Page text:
Since the cold and snow were letting up, we started playing basketball after school on the humble little court in Dutch John. One night there were new kids on the court. They had just moved in to town. It was Minnow and the Epitome-of-Sweetness. And because I am awesome at first impressions, I believe that was the night my brother and I got into a scuffle on the basketball court. For some reason we occasionally get into fights when we play sports. It’s mostly my brother’s fault but I think it was my fault that night.
Minnow has told me the story again and again: his father announced to the family that they were all moving to Cow Country on April 1. He thought it was a joke. And when all of their stuff was packed in a truck and he had a new room in a new house and he saw the glorified trailer park lacking paved roads where he would attend school, he thought the joke had gone too far.
Minnow’s first sister was so sweet because she looked like a little pioneer girl in their family photos and she idolized Ty Detmer for his prowess on the football field at Brigham Young University where one of her other brothers was in school. But sweetness is wasted on me. I am much better at annoying-older-brother, so we called her sloth because she wouldn’t run when we played basketball and if you confronted her about it she would disrupt the game by pointing to a mystery bump on the calf of her leg and claim that it was cancerous.
Minnow inadvertently and begrudgingly took Cow Country by storm. Geppetto had an older sister named Cordelia and Cordelia was the uncontested and reigning leader in Grade Point Average at Cow Country High. To be honest, there was nobody at the school who cared to give her a challenge. But Minnow moved in and his GPA was the better. Fair-haired Minnow was 6’3”, went to church, had the highest GPA in town and was awarded the schools “Outstanding Male” certificate within weeks of his arrival.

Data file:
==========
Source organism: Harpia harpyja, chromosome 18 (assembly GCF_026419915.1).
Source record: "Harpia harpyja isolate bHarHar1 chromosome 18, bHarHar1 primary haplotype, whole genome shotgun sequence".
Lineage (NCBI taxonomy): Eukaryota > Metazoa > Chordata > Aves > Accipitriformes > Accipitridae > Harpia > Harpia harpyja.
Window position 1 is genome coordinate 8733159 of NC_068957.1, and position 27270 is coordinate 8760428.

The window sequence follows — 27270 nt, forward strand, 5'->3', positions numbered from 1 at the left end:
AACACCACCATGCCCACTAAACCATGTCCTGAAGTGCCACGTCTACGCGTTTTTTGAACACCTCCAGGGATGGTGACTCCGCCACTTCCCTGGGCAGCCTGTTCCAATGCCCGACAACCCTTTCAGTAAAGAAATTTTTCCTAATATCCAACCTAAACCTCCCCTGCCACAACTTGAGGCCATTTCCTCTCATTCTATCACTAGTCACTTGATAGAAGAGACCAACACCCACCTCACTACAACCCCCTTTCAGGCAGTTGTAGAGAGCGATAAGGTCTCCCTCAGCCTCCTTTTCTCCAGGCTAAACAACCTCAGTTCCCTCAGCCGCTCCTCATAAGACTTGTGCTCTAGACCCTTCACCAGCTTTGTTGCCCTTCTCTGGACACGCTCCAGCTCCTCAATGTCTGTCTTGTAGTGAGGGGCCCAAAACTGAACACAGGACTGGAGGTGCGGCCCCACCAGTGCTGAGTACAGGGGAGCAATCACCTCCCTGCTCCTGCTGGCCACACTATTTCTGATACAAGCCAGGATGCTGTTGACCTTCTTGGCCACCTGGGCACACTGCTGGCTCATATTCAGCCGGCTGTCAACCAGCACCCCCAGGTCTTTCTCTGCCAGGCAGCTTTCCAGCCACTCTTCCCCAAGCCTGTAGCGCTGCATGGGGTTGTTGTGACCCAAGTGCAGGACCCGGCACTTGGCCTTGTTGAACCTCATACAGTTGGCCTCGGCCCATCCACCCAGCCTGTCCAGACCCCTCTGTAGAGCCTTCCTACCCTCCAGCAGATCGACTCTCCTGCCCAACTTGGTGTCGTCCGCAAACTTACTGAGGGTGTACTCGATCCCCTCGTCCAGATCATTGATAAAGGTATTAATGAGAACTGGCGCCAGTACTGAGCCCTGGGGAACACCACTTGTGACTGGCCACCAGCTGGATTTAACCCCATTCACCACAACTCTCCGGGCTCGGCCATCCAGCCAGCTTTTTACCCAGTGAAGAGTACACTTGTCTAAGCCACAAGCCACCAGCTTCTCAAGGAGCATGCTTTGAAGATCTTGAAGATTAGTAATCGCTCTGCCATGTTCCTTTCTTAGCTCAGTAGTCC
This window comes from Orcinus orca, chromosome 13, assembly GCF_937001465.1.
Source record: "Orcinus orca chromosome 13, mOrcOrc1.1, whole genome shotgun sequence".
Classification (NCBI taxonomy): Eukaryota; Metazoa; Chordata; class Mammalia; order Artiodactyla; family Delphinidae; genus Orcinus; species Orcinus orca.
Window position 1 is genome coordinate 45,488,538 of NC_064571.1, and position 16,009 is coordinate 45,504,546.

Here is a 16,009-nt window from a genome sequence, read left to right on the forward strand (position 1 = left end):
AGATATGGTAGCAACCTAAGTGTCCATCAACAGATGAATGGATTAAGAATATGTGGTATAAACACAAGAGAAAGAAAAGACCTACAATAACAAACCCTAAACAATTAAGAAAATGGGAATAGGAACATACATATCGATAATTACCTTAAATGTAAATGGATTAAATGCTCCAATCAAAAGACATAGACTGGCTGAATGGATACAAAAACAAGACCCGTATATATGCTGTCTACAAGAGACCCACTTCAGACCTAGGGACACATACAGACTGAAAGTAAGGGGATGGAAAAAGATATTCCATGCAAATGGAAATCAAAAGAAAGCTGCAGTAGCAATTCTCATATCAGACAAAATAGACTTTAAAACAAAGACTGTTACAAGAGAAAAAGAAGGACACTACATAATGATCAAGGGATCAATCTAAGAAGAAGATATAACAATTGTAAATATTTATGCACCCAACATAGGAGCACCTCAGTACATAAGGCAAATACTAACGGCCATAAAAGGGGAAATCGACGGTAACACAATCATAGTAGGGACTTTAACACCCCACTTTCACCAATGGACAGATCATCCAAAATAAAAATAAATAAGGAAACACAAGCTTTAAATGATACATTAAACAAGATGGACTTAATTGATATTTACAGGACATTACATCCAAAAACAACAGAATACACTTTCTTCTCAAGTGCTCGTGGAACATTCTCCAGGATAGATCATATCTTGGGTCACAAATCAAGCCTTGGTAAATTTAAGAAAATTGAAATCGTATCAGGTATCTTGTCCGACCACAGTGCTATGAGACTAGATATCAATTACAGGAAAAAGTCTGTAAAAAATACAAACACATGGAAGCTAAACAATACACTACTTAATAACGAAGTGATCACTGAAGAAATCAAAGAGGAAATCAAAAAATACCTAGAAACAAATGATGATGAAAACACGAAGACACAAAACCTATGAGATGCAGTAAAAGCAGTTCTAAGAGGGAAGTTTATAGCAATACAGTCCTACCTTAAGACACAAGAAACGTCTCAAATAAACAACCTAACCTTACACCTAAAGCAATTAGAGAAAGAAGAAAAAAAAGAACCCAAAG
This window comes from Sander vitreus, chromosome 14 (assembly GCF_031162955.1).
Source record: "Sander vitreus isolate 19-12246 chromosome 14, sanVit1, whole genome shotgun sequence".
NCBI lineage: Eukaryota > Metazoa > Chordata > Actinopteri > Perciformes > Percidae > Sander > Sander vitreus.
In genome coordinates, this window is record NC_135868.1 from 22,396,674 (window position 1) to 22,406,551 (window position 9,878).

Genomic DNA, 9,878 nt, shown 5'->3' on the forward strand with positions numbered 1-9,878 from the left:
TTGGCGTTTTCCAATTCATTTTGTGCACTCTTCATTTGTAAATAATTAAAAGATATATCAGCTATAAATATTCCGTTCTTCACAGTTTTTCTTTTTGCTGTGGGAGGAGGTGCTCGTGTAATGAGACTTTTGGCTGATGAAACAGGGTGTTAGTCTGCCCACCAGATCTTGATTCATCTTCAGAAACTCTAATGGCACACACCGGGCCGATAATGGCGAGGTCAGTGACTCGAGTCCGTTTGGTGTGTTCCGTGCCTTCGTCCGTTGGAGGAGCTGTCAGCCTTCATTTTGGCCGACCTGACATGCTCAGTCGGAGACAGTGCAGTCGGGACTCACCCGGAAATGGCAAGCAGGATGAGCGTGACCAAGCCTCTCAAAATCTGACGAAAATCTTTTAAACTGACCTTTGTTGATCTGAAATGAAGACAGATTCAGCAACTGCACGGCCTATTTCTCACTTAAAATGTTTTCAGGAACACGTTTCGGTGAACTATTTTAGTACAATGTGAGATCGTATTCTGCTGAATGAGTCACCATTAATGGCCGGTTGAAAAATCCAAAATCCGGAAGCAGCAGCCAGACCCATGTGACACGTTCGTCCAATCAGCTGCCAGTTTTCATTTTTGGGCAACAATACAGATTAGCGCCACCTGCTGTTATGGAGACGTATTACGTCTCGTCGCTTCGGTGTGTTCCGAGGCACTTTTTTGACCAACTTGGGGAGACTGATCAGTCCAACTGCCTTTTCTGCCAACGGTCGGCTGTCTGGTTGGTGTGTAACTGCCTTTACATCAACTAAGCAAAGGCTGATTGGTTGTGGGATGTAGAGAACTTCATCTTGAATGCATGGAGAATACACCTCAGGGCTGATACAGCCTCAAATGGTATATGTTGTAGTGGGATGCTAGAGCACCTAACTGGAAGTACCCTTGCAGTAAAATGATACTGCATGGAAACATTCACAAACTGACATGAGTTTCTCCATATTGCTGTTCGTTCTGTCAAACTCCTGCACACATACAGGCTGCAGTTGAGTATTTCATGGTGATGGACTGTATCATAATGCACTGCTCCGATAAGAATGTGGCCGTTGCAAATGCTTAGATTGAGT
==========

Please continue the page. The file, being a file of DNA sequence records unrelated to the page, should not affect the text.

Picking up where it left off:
This is probably one of those seldom times that a discouraging word was heard on the range and it was heard most loudly from Minnow. The award was given as a flattering gesture but it was more of a symbol as to how pathetic and desperate the school really was and, as the new smartest guy around, Minnow knew it.
In California, my biology teacher would blow up Sodium Metal in water and let us dissect things, but in Cow Country the science teacher looked and sounded just like Vizzini (“Inconceivable!” From the Princess Bride). He was very smart but not a great teacher. The only hands-on work that he did was to photo-copy worksheets. He would also expect the kids to respect him and quiet themselves independently at the minute class was supposed to begin. When the rowdy teens inconceivably were not quiet by their will alone, Vizzini would stand at the front of the class with his face turning red. When steam started piping out of his ears he would leave the classroom and pout to himself in the hallway until he felt the kids were ready to behave. Expecting kids to show a boring teacher such respect is good in theory but didn’t work out so well in practice.
The class was organized with tables that could seat two students each. For reasons that should be obvious by now, I was alone at one of the tables. On Minnow’s first day of school he showed up late for science class and he took the seat next to me.
He made me laugh because everyday he penned out homage to his disdain for Cow Country in his notebook: “I Hate Manila.” And then the next day: “I STILL Hate Manila.” And he decorated the words with hard, thick strokes of ink.
And when he arrived, things seemed to come together. At the very least, Minnow and I had a fish-out-of-water bond working. And Minnow went to church with Geppetto and they became fast friends. And as soon as we looked like we had our eastside pack together, Beanpolio didn’t want to be left out. In a very short time the four of us formed a close group. Things seemed to take on an “Us and Them” atmosphere. We didn’t necessarily dislike everyone else, we just didn’t seem to mix that well and were most comfortable with each other.
And with this newfound strength, confidence and support, there was bound to be trouble.